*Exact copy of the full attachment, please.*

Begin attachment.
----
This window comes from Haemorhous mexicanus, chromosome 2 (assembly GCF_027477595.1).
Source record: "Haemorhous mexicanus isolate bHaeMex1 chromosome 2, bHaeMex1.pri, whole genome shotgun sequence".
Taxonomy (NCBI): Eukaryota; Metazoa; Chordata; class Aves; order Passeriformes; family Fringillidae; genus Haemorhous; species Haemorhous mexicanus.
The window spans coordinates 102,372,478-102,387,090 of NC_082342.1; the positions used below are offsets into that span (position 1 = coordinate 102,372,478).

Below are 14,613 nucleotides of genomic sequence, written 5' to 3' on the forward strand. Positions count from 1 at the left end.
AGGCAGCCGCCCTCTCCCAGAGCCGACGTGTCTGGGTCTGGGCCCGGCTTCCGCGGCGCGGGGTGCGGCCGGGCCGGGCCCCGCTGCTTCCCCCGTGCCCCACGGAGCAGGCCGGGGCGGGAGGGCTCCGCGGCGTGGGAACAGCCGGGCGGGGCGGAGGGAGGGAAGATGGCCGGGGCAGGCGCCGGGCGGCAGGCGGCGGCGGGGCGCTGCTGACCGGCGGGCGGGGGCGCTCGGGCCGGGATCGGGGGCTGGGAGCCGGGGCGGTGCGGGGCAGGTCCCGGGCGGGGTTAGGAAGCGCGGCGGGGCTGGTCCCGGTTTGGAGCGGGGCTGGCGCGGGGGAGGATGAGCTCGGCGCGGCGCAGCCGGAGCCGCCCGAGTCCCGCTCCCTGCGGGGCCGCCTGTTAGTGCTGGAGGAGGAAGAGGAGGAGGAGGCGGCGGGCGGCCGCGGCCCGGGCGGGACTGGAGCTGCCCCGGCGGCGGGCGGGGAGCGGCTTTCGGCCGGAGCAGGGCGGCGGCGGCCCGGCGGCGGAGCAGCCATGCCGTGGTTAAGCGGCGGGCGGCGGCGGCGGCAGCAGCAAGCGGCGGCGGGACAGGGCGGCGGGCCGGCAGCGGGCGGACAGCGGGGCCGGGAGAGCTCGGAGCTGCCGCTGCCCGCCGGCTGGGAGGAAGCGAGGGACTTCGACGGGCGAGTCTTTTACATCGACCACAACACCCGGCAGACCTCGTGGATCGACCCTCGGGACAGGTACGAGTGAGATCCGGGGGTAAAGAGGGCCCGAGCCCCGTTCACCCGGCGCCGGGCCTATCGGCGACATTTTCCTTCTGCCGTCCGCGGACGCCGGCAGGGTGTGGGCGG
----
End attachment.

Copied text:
This window comes from Haemorhous mexicanus, chromosome 2 (assembly GCF_027477595.1).
Source record: "Haemorhous mexicanus isolate bHaeMex1 chromosome 2, bHaeMex1.pri, whole genome shotgun sequence".
Taxonomy (NCBI): Eukaryota; Metazoa; Chordata; class Aves; order Passeriformes; family Fringillidae; genus Haemorhous; species Haemorhous mexicanus.
The window spans coordinates 102,372,478-102,387,090 of NC_082342.1; the positions used below are offsets into that span (position 1 = coordinate 102,372,478).

Below are 14,613 nucleotides of genomic sequence, written 5' to 3' on the forward strand. Positions count from 1 at the left end.
AGGCAGCCGCCCTCTCCCAGAGCCGACGTGTCTGGGTCTGGGCCCGGCTTCCGCGGCGCGGGGTGCGGCCGGGCCGGGCCCCGCTGCTTCCCCCGTGCCCCACGGAGCAGGCCGGGGCGGGAGGGCTCCGCGGCGTGGGAACAGCCGGGCGGGGCGGAGGGAGGGAAGATGGCCGGGGCAGGCGCCGGGCGGCAGGCGGCGGCGGGGCGCTGCTGACCGGCGGGCGGGGGCGCTCGGGCCGGGATCGGGGGCTGGGAGCCGGGGCGGTGCGGGGCAGGTCCCGGGCGGGGTTAGGAAGCGCGGCGGGGCTGGTCCCGGTTTGGAGCGGGGCTGGCGCGGGGGAGGATGAGCTCGGCGCGGCGCAGCCGGAGCCGCCCGAGTCCCGCTCCCTGCGGGGCCGCCTGTTAGTGCTGGAGGAGGAAGAGGAGGAGGAGGCGGCGGGCGGCCGCGGCCCGGGCGGGACTGGAGCTGCCCCGGCGGCGGGCGGGGAGCGGCTTTCGGCCGGAGCAGGGCGGCGGCGGCCCGGCGGCGGAGCAGCCATGCCGTGGTTAAGCGGCGGGCGGCGGCGGCGGCAGCAGCAAGCGGCGGCGGGACAGGGCGGCGGGCCGGCAGCGGGCGGACAGCGGGGCCGGGAGAGCTCGGAGCTGCCGCTGCCCGCCGGCTGGGAGGAAGCGAGGGACTTCGACGGGCGAGTCTTTTACATCGACCACAACACCCGGCAGACCTCGTGGATCGACCCTCGGGACAGGTACGAGTGAGATCCGGGGGTAAAGAGGGCCCGAGCCCCGTTCACCCGGCGCCGGGCCTATCGGCGACATTTTCCTTCTGCCGTCCGCGGACGCCGGCAGGGTGTGGGCGG